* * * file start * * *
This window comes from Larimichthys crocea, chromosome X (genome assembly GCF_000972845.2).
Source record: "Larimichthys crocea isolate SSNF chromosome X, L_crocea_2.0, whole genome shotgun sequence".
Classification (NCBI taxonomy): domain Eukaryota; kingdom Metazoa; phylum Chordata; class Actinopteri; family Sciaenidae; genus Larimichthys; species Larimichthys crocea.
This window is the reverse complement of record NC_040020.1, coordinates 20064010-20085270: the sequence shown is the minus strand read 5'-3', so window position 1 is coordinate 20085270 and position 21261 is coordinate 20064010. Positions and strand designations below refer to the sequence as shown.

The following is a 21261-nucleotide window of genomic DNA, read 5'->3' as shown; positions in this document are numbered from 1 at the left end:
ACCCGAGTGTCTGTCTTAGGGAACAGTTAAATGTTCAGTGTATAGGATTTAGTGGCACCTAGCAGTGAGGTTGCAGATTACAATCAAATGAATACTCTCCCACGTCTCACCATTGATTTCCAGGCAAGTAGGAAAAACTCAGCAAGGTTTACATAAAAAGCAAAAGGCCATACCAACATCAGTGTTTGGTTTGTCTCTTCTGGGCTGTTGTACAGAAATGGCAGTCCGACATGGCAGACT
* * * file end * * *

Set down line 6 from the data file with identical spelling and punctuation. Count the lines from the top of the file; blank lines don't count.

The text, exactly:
ACCCGAGTGTCTGTCTTAGGGAACAGTTAAATGTTCAGTGTATAGGATTTAGTGGCACCTAGCAGTGAGGTTGCAGATTACAATCAAATGAATACTCTCCCACGTCTCACCATTGATTTCCAGGCAAGTAGGAAAAACTCAGCAAGGTTTACATAAAAAGCAAAAGGCCATACCAACATCAGTGTTTGGTTTGTCTCTTCTGGGCTGTTGTACAGAAATGGCAGTCCGACATGGCAGACT